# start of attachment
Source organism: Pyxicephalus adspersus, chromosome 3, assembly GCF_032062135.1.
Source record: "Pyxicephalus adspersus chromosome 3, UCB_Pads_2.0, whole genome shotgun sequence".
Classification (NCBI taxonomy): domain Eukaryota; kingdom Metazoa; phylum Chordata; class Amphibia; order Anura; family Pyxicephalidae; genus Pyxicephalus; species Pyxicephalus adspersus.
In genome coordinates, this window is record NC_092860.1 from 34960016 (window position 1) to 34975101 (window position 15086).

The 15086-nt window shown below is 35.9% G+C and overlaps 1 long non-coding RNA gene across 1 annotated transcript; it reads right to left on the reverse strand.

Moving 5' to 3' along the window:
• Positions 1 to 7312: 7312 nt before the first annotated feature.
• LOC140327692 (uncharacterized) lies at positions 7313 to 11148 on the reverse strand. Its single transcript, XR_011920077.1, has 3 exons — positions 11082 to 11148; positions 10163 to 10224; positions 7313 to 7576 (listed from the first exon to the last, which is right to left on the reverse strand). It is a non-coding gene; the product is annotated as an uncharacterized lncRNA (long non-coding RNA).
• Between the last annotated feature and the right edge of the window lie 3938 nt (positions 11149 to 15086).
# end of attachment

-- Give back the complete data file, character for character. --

Source organism: Pyxicephalus adspersus, chromosome 3, assembly GCF_032062135.1.
Source record: "Pyxicephalus adspersus chromosome 3, UCB_Pads_2.0, whole genome shotgun sequence".
Classification (NCBI taxonomy): domain Eukaryota; kingdom Metazoa; phylum Chordata; class Amphibia; order Anura; family Pyxicephalidae; genus Pyxicephalus; species Pyxicephalus adspersus.
In genome coordinates, this window is record NC_092860.1 from 34960016 (window position 1) to 34975101 (window position 15086).

The 15086-nt window shown below is 35.9% G+C and overlaps 1 long non-coding RNA gene across 1 annotated transcript; it reads right to left on the reverse strand.

Moving 5' to 3' along the window:
• Positions 1 to 7312: 7312 nt before the first annotated feature.
• LOC140327692 (uncharacterized) lies at positions 7313 to 11148 on the reverse strand. Its single transcript, XR_011920077.1, has 3 exons — positions 11082 to 11148; positions 10163 to 10224; positions 7313 to 7576 (listed from the first exon to the last, which is right to left on the reverse strand). It is a non-coding gene; the product is annotated as an uncharacterized lncRNA (long non-coding RNA).
• Between the last annotated feature and the right edge of the window lie 3938 nt (positions 11149 to 15086).